“By the end of May, first of June, it became impossible; the calls were coming in, three or four a day. Sometimes eight or 12 a day,” says the University of Arkansas’ Scott. “There is no precedent for what we’ve seen this year.”
At first, the companies selling these herbicides — both Monsanto and BASF — seemed unconcerned.
“All I got was denial that there was a problem,” Bradley says. “What I kept hearing was: It’s not a big problem nationwide; we always have these kinds of mistakes or accidents with the introduction of any new technology.”
So Bradley, a past president of the Weed Science Society of America, started collecting data on crop damage from across the country, mapping the epidemic. By the end of the summer, Bradley estimated that at least 3.1 million acres of crops had shown some injury from drifting dicamba.
With the scale of dicamba damage increasingly clear, a fierce debate erupted over its cause.
Monsanto’s executives insist that the people who sprayed dicamba were just learning how to do it properly and didn’t follow directions. Partridge says his company checked out more than a thousand cases of dicamba damage, “and in 88 percent of those instances, the label was not followed.” Farmers or pesticide applicators sprayed dicamba too close to neighboring fields, didn’t clean out their equipment properly or used the wrong nozzles.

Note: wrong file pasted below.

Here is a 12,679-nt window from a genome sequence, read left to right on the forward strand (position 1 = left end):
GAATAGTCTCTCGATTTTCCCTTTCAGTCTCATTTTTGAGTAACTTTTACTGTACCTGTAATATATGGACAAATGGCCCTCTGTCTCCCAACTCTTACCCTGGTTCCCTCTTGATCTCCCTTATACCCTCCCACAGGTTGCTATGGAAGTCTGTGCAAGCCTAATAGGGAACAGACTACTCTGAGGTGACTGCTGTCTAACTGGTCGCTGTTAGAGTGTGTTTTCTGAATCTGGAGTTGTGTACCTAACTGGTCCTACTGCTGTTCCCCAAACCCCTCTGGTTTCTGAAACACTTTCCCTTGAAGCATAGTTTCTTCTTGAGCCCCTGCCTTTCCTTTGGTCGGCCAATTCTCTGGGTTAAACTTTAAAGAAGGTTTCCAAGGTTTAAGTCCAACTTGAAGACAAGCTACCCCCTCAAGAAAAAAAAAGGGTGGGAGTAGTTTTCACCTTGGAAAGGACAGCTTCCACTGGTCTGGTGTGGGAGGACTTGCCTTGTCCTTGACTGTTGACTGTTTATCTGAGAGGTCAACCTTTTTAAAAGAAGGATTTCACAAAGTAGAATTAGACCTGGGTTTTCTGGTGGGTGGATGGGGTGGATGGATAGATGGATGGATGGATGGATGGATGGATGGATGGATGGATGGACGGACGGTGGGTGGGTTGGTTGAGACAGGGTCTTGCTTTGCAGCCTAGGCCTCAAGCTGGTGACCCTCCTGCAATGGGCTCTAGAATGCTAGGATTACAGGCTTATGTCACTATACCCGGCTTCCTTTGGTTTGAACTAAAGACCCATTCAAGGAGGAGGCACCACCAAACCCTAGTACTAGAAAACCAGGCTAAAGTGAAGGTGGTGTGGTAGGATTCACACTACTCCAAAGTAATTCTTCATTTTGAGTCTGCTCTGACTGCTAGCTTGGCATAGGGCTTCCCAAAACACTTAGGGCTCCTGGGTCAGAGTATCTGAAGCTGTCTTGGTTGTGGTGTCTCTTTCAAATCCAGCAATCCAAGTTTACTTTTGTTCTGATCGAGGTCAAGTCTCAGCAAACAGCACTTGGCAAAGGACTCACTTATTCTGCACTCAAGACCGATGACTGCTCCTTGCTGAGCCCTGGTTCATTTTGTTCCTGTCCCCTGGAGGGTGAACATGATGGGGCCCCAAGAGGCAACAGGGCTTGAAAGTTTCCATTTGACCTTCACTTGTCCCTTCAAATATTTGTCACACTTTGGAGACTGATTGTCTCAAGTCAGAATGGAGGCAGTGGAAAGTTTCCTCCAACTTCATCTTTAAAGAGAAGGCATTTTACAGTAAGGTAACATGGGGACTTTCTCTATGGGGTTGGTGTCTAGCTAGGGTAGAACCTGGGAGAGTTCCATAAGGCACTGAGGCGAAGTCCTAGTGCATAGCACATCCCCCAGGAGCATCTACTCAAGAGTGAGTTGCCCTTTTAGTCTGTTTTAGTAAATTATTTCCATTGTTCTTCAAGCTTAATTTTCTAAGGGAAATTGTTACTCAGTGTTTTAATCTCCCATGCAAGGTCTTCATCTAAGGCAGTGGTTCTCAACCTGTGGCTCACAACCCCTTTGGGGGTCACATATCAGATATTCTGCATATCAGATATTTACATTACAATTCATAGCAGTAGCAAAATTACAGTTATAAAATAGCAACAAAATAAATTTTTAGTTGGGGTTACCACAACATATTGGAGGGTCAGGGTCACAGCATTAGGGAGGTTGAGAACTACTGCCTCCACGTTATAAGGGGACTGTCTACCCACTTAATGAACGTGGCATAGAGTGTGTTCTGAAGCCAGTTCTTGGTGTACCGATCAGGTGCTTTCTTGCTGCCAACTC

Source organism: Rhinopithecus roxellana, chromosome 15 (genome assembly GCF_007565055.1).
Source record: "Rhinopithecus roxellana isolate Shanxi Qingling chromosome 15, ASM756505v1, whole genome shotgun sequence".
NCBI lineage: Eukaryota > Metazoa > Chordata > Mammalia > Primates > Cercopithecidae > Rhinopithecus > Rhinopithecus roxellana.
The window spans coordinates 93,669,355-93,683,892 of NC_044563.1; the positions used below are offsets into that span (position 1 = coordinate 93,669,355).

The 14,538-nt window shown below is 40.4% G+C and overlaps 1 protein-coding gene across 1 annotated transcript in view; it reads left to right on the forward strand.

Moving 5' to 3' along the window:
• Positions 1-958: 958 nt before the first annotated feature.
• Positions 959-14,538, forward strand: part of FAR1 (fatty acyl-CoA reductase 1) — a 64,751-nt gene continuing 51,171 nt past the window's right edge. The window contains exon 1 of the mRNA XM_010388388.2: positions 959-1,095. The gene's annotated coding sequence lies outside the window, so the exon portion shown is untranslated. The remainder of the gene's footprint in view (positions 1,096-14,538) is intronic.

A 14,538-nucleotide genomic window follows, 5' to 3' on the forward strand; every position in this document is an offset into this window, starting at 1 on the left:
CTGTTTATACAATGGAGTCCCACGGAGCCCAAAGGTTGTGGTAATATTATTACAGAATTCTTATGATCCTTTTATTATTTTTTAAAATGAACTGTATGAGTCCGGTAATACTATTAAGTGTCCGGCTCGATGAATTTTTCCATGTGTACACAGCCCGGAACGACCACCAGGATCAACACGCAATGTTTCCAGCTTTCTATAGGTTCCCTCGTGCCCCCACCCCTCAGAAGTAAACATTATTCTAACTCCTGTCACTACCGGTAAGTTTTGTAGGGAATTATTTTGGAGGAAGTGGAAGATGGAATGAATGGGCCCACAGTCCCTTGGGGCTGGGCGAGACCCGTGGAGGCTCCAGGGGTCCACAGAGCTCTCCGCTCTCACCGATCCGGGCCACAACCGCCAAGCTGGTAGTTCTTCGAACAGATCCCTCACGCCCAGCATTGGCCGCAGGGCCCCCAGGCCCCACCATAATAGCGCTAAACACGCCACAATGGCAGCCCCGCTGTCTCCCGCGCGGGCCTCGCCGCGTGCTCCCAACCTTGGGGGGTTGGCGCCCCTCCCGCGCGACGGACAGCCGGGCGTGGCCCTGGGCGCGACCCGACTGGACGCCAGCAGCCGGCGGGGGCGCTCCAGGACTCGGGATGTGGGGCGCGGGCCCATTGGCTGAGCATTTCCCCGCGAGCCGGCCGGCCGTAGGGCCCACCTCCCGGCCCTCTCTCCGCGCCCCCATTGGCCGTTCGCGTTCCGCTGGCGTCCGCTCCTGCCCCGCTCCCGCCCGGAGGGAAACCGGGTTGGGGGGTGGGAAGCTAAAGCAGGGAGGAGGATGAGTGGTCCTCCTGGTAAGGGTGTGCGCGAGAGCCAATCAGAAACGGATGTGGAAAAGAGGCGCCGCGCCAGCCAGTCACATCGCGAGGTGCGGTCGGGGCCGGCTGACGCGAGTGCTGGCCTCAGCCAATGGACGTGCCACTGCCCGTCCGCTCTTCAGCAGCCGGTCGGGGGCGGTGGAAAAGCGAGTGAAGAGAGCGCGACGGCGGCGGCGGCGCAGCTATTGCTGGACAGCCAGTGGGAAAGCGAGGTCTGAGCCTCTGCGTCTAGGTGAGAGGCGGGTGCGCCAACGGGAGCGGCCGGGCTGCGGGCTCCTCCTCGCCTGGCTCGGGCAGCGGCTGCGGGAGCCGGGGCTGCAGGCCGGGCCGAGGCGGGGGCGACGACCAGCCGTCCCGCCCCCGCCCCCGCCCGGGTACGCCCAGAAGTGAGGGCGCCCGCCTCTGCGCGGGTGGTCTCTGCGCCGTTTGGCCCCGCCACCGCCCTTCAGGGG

“Every one of those [mistakes] is fixable by education,” Partridge says.
University weed scientists say that that is only part of the explanation and that the problem can’t be fixed so easily.
Bradley, Scott and their colleagues in other states say that much of the damage they saw this year didn’t appear to come from “physical drift” of windblown droplets of dicamba, coming directly from a sprayer. Physical drift, they say, typically produces a plume of damage that diminishes with distance from the source of the spray. Instead, they saw entire hundred-acre fields of soybeans with cupped leaves, and the damage was uniform from one end to the other. They also saw damage in orchards and fields that were far removed from any fields sprayed with dicamba.
This pattern, they say, looks more like what they had feared all along: volatilization.
The Washington Post/Getty Images
ClarificationOct. 26, 2017
A headline on a previous version of this story incorrectly suggested dicamba is a new weedkiller. It is actually an old product being used in a new strategy.